BY INDYA BROWN
Photo courtesy of James Flemons
What sparks creativity? Joy? Every week, we talk to cool people who inspire us.
Designer James Flemons has a funny story about the first time he tried an edible. Like so many of us, he didn’t know what to expect. “I was running late for my job at American Apparel, and I didn't have time to eat breakfast. One of my coworkers was like, ‘I have this brownie edible’ and being so hungry, I think I ate half of it or something. Later we both passed out in my car, and I was like, okay so that's what edibles are like…” Flemons recalls.
Since then, he has developed a mature relationship with cannabis, becoming an advocate for its creativity-enhancing and stress relieving properties. The LA native launched his label PHLEMUNS (a play on his last name) in 2013, which has steadily gained a cult following for its printed denim sets and backless tops. Designing custom creations for artists like Solange, Lizzo and Lil Nas X, PHELMUNS subverts the traditional fashion ecosystem with genderfluid clothes that don’t adhere to any fashion week calendars.
We caught up with the designer to discuss the importance of community, how he’s shaping his brand, and why he still enjoys an edible or two when creating.
On how his relationship with cannabis evolved:
I grew up very asthmatic in a sheltered home where there was no drugs or alcohol. I was that good boy wearing my D.A.R.E T-shirt in high school, and when my friends would tell me that they were experimenting with cannabis, and I was like ‘Oh no, you're going to die’. It was all from a scared, sheltered point of view.
Then, in my twenties I learned more about cannabis which is really important — it’s automatically vilified, but there are so many good things that can come from it when used properly. I suggest watching the amazing documentary, Grass is Greener to learn more.
On using cannabis as stress relief:
I was around 30 when I learned how to smoke properly: what strain did I like? Am I an indica versus sativa person? When and where do I like to smoke? I’m big on Blue Dream, it’s my favorite strain. I also like gummies, but the edible world is a new one for me that I’ve entered in the past year or so.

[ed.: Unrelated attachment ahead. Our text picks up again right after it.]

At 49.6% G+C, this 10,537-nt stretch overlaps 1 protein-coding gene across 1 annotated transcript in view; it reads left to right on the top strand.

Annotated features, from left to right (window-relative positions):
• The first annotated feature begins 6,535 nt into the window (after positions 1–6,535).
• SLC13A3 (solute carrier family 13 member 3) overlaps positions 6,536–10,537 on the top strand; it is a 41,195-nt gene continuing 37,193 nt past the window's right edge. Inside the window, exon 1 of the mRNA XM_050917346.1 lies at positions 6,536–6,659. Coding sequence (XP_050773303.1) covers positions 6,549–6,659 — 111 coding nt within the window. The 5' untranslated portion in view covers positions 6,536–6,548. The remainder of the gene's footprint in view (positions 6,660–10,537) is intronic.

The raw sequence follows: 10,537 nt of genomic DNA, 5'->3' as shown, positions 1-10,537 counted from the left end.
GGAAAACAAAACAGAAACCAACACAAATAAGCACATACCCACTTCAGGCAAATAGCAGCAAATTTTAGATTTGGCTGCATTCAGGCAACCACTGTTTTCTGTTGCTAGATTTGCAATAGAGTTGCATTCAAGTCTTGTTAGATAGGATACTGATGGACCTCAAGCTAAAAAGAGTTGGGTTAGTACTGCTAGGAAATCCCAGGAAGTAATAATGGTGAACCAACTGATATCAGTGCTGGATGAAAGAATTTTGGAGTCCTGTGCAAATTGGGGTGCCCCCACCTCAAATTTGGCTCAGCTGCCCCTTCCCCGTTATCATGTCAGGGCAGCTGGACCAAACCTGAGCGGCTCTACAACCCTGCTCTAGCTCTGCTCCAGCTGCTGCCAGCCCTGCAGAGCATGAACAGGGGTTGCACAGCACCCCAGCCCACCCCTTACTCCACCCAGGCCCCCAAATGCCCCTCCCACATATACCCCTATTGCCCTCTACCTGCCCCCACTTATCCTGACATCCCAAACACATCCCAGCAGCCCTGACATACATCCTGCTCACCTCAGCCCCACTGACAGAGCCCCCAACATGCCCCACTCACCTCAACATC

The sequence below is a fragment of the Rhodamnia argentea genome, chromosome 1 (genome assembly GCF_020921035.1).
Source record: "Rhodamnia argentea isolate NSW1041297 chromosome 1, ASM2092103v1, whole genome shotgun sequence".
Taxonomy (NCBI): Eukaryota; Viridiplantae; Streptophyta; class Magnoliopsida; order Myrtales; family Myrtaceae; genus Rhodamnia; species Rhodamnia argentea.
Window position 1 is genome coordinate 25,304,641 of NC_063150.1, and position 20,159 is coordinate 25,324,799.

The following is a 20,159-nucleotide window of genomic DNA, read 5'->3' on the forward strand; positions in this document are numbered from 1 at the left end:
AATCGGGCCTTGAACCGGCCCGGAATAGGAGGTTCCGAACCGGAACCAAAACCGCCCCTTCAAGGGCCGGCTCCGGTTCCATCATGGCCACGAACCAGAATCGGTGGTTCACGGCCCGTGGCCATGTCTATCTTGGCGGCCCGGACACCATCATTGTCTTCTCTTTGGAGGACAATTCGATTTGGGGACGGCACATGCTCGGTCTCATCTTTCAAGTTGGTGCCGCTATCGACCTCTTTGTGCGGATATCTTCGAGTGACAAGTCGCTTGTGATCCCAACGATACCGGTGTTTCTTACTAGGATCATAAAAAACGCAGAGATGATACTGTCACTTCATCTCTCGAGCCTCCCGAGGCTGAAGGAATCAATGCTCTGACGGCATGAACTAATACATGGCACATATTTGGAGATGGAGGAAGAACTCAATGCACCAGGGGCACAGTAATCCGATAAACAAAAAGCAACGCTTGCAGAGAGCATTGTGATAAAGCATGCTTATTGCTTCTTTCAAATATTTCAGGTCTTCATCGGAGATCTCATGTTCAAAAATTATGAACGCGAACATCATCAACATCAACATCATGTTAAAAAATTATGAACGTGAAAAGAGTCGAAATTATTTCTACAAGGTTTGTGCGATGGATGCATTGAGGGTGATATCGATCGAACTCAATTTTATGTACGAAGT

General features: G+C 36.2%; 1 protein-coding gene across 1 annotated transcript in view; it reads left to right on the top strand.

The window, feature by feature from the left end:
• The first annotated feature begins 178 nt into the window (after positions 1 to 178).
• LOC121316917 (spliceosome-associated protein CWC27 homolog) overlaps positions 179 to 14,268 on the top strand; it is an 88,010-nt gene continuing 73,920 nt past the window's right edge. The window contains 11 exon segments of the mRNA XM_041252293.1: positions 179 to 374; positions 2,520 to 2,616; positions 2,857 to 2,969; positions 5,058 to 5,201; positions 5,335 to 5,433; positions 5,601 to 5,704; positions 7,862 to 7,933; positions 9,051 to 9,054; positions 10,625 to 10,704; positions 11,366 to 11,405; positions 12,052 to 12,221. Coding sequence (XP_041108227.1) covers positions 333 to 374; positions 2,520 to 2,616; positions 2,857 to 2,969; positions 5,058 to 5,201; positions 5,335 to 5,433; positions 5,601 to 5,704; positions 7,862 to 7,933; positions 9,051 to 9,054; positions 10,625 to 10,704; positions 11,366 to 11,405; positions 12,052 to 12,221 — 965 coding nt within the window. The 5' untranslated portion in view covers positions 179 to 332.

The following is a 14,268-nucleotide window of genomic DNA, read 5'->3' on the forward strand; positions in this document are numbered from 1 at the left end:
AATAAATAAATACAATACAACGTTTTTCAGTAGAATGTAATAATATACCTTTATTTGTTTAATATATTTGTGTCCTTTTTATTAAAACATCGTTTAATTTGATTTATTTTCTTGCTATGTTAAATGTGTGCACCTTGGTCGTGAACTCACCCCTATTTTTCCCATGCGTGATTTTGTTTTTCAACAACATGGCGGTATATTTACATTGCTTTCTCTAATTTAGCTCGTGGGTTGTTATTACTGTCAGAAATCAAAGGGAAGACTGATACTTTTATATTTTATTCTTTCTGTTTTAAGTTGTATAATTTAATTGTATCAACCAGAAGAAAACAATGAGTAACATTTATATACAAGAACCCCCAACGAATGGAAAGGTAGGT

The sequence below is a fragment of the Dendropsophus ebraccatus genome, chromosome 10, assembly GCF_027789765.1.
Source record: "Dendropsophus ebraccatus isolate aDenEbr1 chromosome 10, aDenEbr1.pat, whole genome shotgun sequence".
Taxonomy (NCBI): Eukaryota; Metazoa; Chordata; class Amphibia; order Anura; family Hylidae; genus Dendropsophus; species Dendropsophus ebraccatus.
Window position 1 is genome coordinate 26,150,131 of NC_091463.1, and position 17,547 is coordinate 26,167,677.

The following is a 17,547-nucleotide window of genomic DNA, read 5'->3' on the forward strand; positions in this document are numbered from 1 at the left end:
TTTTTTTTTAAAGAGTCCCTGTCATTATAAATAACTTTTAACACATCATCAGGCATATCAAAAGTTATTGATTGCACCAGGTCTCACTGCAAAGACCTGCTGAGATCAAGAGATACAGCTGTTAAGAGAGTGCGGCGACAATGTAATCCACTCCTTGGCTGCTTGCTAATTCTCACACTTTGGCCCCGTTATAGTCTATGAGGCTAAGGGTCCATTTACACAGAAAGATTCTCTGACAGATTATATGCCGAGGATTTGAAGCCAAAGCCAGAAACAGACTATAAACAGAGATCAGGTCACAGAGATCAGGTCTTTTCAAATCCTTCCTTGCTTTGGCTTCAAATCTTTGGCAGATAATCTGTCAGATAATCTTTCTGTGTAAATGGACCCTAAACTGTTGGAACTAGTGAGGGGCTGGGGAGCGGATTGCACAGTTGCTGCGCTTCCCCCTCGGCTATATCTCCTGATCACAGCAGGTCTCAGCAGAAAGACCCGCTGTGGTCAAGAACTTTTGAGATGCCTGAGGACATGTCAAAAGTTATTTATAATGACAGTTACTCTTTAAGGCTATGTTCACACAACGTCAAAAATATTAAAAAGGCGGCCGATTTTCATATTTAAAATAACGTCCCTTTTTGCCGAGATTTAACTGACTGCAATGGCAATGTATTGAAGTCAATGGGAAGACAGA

For many years my mom was anti-cannabis but this past month I took edibles with her for the first time. It was amazing. She's a very spiritual person who is in tune with the earth, people and the environment. With everything going on between the civil rights movement, Black Lives Matter, and the state of the world, she felt so much and struggled. She saw how it worked for me and decided it was time to explore. I also think her doctor mentioned it to her and she has been so thankful because it has helped.
Being someone who suffers from depression and anxiety, smoking helped me battle those issues and find clarity within them. It expands my mind creatively. Some of my best ideas have come when I’m dancing around my room at three in the morning high. It gives you a freedom to see things differently and expand your horizons. I've become an advocate but I also acknowledge the fact that it’s not necessarily for everyone.
On the economic injustices of cannabis:
When Black people have been forced to use the weed and narcotics industry as a way of survival, lives were ruined. But now people who tried to previously demonize us for this get to profit off of it. Unfortunately, there are many Black people in jail for minor possession, which just boils my blood because so much of the cannabis industry is being dominated by white people who already have money. It’s a taxing conversation.